In the present study, we have identified cell surface nucleolin as a cofactor required for the efficient cellular entry of HPIV-3. The requirement of nucleolin during HPIV-3 infection and entry was evident from several observations, including (i) the binding of 35
S-HPIV-3 with nucleolin following VOPBA; (ii) the interaction of biotinylated HPIV-3 with nucleolin during cellular entry (adsorption stage); (iii) the specific interaction of HPIV-3 F, but not HN, with nucleolin; (iv) the inhibition of HPIV-3 infection and cell surface internalization by nucleolin antibodies; and (v) that preincubation of HPIV-3 with purified nucleolin reduced HPIV-3 infection and cell surface internalization. Moreover, the expression of nucleolin on the apical plasma membrane domain of polarized human lung epithelial cells, the domain preferentially utilized by HPIV-3 during entry (8
), additionally suggests the involvement of nucleolin during HPIV-3 entry.
Nucleolin is a major RNA binding protein of the nucleolus that shuttles between the nucleus and the cytoplasm (65
). Although nucleolin functions in the nucleus, it is now well established that a portion of intracellular nucleolin is also expressed on the surfaces of a variety of cells (11
). In addition, the present study has demonstrated that in human lung epithelial A549 cells, nucleolin is preferentially expressed on the apical plasma membrane domain. Cell surface nucleolin has been demonstrated to act as an adherence receptor for a bacterium, enterohemorrhagic Escherichia coli
), and as an entry cofactor for viruses like HIV-1 (33
) and coxsackie B virus (17
). For HIV-1, cell surface nucleolin was found to act as one of the coreceptors during virus entry. It is interesting that a recent study has reported that nucleolin may also be involved during the assembly of another retrovirus, murine leukemia virus (3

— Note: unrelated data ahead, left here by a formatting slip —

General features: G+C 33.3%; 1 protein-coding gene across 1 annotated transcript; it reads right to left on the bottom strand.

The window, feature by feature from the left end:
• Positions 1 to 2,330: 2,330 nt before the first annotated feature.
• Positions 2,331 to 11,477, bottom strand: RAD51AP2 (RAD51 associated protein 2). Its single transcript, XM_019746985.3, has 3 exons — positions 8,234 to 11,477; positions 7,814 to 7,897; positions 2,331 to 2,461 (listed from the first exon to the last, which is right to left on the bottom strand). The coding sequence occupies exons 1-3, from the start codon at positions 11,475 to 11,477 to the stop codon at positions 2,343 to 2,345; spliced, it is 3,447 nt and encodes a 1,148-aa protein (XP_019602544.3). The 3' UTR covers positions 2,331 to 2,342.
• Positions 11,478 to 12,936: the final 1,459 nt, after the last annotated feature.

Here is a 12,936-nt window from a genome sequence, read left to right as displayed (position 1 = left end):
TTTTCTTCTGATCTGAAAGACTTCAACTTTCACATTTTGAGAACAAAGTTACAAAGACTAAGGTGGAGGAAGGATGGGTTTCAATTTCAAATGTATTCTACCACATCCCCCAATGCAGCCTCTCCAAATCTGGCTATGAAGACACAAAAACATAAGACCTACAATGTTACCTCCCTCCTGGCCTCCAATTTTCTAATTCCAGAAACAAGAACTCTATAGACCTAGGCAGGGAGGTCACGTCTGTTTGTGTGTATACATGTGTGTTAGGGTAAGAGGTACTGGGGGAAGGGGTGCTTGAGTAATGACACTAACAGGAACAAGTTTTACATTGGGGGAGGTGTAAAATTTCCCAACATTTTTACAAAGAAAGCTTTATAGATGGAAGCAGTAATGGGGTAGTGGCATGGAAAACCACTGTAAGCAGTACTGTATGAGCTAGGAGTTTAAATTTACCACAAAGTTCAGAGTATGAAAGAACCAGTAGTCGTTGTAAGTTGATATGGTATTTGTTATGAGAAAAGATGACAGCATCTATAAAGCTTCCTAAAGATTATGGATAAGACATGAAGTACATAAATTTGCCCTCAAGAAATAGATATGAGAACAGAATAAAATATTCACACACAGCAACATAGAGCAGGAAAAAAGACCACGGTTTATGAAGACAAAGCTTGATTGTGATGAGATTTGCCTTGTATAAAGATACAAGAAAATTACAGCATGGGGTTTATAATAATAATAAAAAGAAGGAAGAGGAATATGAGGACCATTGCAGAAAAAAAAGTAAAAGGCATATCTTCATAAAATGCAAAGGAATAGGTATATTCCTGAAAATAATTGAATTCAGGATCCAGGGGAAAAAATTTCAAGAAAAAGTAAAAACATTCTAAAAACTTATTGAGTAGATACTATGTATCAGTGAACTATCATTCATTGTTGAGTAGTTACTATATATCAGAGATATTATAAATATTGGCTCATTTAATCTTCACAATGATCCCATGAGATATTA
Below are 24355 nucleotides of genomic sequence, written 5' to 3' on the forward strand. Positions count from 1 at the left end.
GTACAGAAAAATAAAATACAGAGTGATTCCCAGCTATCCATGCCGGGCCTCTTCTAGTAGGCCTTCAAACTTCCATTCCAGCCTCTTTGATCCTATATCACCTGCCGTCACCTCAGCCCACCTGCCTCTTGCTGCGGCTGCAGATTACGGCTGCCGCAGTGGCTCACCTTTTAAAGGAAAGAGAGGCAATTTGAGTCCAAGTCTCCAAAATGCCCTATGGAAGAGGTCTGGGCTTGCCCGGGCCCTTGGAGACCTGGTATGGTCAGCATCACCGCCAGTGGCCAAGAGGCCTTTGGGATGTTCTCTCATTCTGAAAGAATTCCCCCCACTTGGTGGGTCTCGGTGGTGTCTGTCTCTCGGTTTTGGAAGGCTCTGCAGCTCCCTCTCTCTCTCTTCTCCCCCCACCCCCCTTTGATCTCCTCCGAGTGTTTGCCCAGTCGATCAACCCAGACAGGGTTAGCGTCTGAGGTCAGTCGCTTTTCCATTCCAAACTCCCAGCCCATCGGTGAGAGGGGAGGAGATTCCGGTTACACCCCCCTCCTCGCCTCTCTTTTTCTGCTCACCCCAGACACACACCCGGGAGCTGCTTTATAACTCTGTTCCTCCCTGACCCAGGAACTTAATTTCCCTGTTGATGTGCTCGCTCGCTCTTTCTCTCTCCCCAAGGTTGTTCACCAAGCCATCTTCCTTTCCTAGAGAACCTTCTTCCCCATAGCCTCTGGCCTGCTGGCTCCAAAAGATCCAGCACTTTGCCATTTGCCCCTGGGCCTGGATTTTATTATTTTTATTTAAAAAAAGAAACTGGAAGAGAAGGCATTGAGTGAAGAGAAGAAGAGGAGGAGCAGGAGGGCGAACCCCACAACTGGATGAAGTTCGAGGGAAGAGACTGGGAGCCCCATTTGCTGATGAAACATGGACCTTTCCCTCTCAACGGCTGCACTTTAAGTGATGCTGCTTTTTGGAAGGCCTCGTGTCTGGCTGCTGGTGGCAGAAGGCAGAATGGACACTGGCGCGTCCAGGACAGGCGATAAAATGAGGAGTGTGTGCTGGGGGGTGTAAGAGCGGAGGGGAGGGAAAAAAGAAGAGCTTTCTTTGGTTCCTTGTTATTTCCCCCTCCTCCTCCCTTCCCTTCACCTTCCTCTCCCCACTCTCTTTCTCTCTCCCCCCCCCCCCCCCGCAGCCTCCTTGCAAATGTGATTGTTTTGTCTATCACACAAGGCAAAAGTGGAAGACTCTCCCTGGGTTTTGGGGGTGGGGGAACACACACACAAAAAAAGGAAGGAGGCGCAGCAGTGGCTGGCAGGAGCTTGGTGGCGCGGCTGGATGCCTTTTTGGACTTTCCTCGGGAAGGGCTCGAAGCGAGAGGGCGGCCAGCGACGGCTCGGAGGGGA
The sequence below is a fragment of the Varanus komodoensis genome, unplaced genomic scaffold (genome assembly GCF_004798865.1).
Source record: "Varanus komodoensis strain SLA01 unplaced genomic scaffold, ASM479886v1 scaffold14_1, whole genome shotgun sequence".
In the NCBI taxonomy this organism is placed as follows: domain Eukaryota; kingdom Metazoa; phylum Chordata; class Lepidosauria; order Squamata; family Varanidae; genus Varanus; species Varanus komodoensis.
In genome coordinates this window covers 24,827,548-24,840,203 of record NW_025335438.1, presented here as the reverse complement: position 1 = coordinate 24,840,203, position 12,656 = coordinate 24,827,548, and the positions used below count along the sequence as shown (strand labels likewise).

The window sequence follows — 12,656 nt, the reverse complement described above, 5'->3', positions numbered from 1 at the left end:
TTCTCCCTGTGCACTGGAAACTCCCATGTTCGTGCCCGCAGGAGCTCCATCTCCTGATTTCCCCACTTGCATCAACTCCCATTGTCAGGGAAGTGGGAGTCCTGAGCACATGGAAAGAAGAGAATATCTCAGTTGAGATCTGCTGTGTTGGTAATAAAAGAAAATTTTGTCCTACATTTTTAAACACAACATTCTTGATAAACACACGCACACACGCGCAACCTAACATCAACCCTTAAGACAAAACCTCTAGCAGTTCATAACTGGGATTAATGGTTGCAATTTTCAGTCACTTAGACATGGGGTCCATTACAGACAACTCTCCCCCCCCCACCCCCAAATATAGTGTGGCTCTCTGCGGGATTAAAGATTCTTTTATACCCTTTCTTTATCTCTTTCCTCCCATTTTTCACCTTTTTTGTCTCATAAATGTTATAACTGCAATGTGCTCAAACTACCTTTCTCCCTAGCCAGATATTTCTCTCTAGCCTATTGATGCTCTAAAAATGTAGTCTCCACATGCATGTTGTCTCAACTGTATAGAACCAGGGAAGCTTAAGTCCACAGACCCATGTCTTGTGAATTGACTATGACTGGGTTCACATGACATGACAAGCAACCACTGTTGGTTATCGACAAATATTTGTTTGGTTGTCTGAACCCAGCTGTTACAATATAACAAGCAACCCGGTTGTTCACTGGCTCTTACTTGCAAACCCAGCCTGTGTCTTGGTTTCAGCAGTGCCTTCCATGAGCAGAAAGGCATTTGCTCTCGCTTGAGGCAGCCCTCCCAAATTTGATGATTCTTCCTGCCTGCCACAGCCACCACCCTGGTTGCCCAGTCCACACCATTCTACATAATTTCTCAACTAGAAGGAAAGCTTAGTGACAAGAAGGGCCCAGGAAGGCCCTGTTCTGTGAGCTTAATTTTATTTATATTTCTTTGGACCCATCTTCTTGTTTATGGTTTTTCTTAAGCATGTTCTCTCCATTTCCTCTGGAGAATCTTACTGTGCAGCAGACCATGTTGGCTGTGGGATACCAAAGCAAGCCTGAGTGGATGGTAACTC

). In accordance with the previous studies on the role of cell surface nucleolin during cellular adherence and the entry of human pathogens, the present study has suggested similar involvement of nucleolin during HPIV-3 entry.
Although nucleolin is expressed on the cell surface, it does not possess a typical transmembrane domain. This observation led to the speculation that nucleolin may be localized on the cell surface as a peripheral membrane protein bound to an integral protein(s). Interestingly, a recent study has demonstrated that, like several secretory proteins (e.g., IL-1β, thioredoxin, and FGF), the cell surface nucleolin utilizes a nonclassical endoplasmic reticulum-Golgi pathway during its plasma membrane trafficking (53
). The physiological significance of cell surface nucleolin is borne out by previous observations that it functions as a receptor for several ligands. These ligands include cytokine midkine, lipoproteins, laminin, fructosyllysine, factor J, T-cell receptor, cell surface ectoprotein kinases, urokinase and its receptor, L-selectin, and heparan binding protein syndecans (11
). The interactions of cell surface nucleolin with these extracellular ligands were demonstrated to play an important role in cell proliferation, mitogenesis, differentiation, and immunogenic responses. Interestingly, a protein named NRP (nucleolin-related protein) bearing high (95%) homology to nucleolin was also reported to be expressed on the apical pole of polarized kidney epithelial cells (64
). In that context, a recent study has demonstrated that a bacterium, enterohemorrhagic E
O157:H7, that infects the epithelial cells from the luminal (apical) domain also utilizes nucleolin as one of its adherence receptors (63
Cellular entry of enveloped viruses constitutes a complex and orchestrated process whereby virus envelope proteins interact with an array of host proteins to facilitate efficient entry. The complexity of the viral entry mechanism is also evident from the observation that primarily two stages, attachment and fusion (internalization), comprise the entry process, whereby different cellular proteins are utilized during either of these steps. Furthermore, the interaction of envelope proteins with cell surface molecules at each step results in conformational changes, leading to their subsequent interaction with an additional primary and/or secondary receptor(s). These interactions have been well documented during the entry of HIV-1, which utilizes several attachment and fusion receptors and coreceptors (6